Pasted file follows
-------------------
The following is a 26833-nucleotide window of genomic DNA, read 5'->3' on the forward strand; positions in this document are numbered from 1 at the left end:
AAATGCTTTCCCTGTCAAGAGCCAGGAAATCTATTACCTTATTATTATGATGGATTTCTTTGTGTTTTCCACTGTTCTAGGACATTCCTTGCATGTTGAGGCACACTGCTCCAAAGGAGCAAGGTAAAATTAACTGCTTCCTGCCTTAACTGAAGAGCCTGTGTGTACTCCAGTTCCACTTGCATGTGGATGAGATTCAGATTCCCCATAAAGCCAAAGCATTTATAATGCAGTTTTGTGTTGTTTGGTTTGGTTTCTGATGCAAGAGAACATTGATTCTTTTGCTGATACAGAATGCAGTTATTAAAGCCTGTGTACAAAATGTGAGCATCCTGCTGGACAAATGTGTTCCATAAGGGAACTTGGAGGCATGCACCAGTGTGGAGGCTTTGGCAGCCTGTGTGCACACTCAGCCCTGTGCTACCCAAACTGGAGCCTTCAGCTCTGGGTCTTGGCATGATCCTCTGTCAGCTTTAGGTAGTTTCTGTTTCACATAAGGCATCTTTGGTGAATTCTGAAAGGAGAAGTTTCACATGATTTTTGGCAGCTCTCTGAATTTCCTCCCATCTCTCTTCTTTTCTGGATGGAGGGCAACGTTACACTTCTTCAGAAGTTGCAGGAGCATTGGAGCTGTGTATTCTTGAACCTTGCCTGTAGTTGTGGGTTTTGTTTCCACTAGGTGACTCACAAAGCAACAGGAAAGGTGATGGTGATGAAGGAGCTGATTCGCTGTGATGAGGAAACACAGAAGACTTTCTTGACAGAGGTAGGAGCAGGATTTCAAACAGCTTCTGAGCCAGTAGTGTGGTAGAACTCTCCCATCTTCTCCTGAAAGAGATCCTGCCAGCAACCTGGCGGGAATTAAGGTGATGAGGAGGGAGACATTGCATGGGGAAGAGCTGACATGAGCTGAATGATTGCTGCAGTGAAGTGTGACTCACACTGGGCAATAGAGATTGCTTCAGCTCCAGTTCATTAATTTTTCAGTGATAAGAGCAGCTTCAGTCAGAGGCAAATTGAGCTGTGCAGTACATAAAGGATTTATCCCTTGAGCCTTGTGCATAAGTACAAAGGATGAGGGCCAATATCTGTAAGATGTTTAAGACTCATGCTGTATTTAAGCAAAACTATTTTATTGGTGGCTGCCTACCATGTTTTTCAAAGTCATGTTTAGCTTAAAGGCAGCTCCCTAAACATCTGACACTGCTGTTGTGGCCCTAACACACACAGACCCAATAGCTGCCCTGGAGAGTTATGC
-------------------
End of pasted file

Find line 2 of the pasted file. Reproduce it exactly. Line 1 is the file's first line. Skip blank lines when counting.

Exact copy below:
AAATGCTTTCCCTGTCAAGAGCCAGGAAATCTATTACCTTATTATTATGATGGATTTCTTTGTGTTTTCCACTGTTCTAGGACATTCCTTGCATGTTGAGGCACACTGCTCCAAAGGAGCAAGGTAAAATTAACTGCTTCCTGCCTTAACTGAAGAGCCTGTGTGTACTCCAGTTCCACTTGCATGTGGATGAGATTCAGATTCCCCATAAAGCCAAAGCATTTATAATGCAGTTTTGTGTTGTTTGGTTTGGTTTCTGATGCAAGAGAACATTGATTCTTTTGCTGATACAGAATGCAGTTATTAAAGCCTGTGTACAAAATGTGAGCATCCTGCTGGACAAATGTGTTCCATAAGGGAACTTGGAGGCATGCACCAGTGTGGAGGCTTTGGCAGCCTGTGTGCACACTCAGCCCTGTGCTACCCAAACTGGAGCCTTCAGCTCTGGGTCTTGGCATGATCCTCTGTCAGCTTTAGGTAGTTTCTGTTTCACATAAGGCATCTTTGGTGAATTCTGAAAGGAGAAGTTTCACATGATTTTTGGCAGCTCTCTGAATTTCCTCCCATCTCTCTTCTTTTCTGGATGGAGGGCAACGTTACACTTCTTCAGAAGTTGCAGGAGCATTGGAGCTGTGTATTCTTGAACCTTGCCTGTAGTTGTGGGTTTTGTTTCCACTAGGTGACTCACAAAGCAACAGGAAAGGTGATGGTGATGAAGGAGCTGATTCGCTGTGATGAGGAAACACAGAAGACTTTCTTGACAGAGGTAGGAGCAGGATTTCAAACAGCTTCTGAGCCAGTAGTGTGGTAGAACTCTCCCATCTTCTCCTGAAAGAGATCCTGCCAGCAACCTGGCGGGAATTAAGGTGATGAGGAGGGAGACATTGCATGGGGAAGAGCTGACATGAGCTGAATGATTGCTGCAGTGAAGTGTGACTCACACTGGGCAATAGAGATTGCTTCAGCTCCAGTTCATTAATTTTTCAGTGATAAGAGCAGCTTCAGTCAGAGGCAAATTGAGCTGTGCAGTACATAAAGGATTTATCCCTTGAGCCTTGTGCATAAGTACAAAGGATGAGGGCCAATATCTGTAAGATGTTTAAGACTCATGCTGTATTTAAGCAAAACTATTTTATTGGTGGCTGCCTACCATGTTTTTCAAAGTCATGTTTAGCTTAAAGGCAGCTCCCTAAACATCTGACACTGCTGTTGTGGCCCTAACACACACAGACCCAATAGCTGCCCTGGAGAGTTATGC